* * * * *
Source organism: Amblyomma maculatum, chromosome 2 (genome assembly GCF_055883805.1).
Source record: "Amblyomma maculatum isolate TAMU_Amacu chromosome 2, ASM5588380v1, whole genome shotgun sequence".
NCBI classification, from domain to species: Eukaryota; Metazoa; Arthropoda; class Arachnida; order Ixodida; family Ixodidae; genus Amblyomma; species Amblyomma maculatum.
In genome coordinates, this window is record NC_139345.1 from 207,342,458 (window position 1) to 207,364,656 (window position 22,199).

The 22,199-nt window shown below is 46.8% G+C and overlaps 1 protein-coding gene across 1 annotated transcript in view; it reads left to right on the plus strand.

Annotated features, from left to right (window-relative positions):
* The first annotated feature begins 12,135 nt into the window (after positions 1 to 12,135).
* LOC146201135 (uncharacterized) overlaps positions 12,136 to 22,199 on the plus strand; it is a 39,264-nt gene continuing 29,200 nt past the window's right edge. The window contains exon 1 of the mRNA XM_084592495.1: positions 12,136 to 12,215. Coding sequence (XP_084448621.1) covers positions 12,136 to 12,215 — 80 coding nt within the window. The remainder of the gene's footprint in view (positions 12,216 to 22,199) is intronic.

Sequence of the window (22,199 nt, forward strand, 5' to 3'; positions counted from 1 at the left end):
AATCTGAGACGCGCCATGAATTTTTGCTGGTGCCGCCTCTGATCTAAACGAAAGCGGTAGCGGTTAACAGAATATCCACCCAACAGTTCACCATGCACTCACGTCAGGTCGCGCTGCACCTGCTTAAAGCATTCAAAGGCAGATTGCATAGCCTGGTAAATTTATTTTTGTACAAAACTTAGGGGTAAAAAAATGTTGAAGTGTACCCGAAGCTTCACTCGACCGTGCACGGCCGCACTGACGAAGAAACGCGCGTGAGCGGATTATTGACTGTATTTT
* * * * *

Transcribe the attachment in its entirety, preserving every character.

Source organism: Amblyomma maculatum, chromosome 2 (genome assembly GCF_055883805.1).
Source record: "Amblyomma maculatum isolate TAMU_Amacu chromosome 2, ASM5588380v1, whole genome shotgun sequence".
NCBI classification, from domain to species: Eukaryota; Metazoa; Arthropoda; class Arachnida; order Ixodida; family Ixodidae; genus Amblyomma; species Amblyomma maculatum.
In genome coordinates, this window is record NC_139345.1 from 207,342,458 (window position 1) to 207,364,656 (window position 22,199).

The 22,199-nt window shown below is 46.8% G+C and overlaps 1 protein-coding gene across 1 annotated transcript in view; it reads left to right on the plus strand.

Annotated features, from left to right (window-relative positions):
* The first annotated feature begins 12,135 nt into the window (after positions 1 to 12,135).
* LOC146201135 (uncharacterized) overlaps positions 12,136 to 22,199 on the plus strand; it is a 39,264-nt gene continuing 29,200 nt past the window's right edge. The window contains exon 1 of the mRNA XM_084592495.1: positions 12,136 to 12,215. Coding sequence (XP_084448621.1) covers positions 12,136 to 12,215 — 80 coding nt within the window. The remainder of the gene's footprint in view (positions 12,216 to 22,199) is intronic.

Sequence of the window (22,199 nt, forward strand, 5' to 3'; positions counted from 1 at the left end):
AATCTGAGACGCGCCATGAATTTTTGCTGGTGCCGCCTCTGATCTAAACGAAAGCGGTAGCGGTTAACAGAATATCCACCCAACAGTTCACCATGCACTCACGTCAGGTCGCGCTGCACCTGCTTAAAGCATTCAAAGGCAGATTGCATAGCCTGGTAAATTTATTTTTGTACAAAACTTAGGGGTAAAAAAATGTTGAAGTGTACCCGAAGCTTCACTCGACCGTGCACGGCCGCACTGACGAAGAAACGCGCGTGAGCGGATTATTGACTGTATTTT